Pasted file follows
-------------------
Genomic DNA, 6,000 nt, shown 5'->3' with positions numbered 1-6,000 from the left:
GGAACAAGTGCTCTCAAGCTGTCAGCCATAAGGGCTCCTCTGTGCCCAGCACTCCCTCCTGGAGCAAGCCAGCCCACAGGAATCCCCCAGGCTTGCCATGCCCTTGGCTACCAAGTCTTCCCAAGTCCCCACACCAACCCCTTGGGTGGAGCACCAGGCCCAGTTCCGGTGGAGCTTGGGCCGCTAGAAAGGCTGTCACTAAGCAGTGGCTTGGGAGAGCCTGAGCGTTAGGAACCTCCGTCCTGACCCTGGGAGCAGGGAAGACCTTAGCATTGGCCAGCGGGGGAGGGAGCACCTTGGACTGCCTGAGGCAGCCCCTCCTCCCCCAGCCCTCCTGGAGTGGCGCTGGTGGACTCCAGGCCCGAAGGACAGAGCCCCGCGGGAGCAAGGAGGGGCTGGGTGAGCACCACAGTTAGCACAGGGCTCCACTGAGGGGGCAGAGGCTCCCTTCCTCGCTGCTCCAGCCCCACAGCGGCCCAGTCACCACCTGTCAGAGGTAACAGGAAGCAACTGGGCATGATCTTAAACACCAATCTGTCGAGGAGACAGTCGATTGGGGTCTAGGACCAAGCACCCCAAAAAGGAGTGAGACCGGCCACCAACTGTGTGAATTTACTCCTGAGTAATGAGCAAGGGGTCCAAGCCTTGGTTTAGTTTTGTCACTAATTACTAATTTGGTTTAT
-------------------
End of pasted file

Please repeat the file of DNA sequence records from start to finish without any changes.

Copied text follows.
Genomic DNA, 6,000 nt, shown 5'->3' with positions numbered 1-6,000 from the left:
GGAACAAGTGCTCTCAAGCTGTCAGCCATAAGGGCTCCTCTGTGCCCAGCACTCCCTCCTGGAGCAAGCCAGCCCACAGGAATCCCCCAGGCTTGCCATGCCCTTGGCTACCAAGTCTTCCCAAGTCCCCACACCAACCCCTTGGGTGGAGCACCAGGCCCAGTTCCGGTGGAGCTTGGGCCGCTAGAAAGGCTGTCACTAAGCAGTGGCTTGGGAGAGCCTGAGCGTTAGGAACCTCCGTCCTGACCCTGGGAGCAGGGAAGACCTTAGCATTGGCCAGCGGGGGAGGGAGCACCTTGGACTGCCTGAGGCAGCCCCTCCTCCCCCAGCCCTCCTGGAGTGGCGCTGGTGGACTCCAGGCCCGAAGGACAGAGCCCCGCGGGAGCAAGGAGGGGCTGGGTGAGCACCACAGTTAGCACAGGGCTCCACTGAGGGGGCAGAGGCTCCCTTCCTCGCTGCTCCAGCCCCACAGCGGCCCAGTCACCACCTGTCAGAGGTAACAGGAAGCAACTGGGCATGATCTTAAACACCAATCTGTCGAGGAGACAGTCGATTGGGGTCTAGGACCAAGCACCCCAAAAAGGAGTGAGACCGGCCACCAACTGTGTGAATTTACTCCTGAGTAATGAGCAAGGGGTCCAAGCCTTGGTTTAGTTTTGTCACTAATTACTAATTTGGTTTAT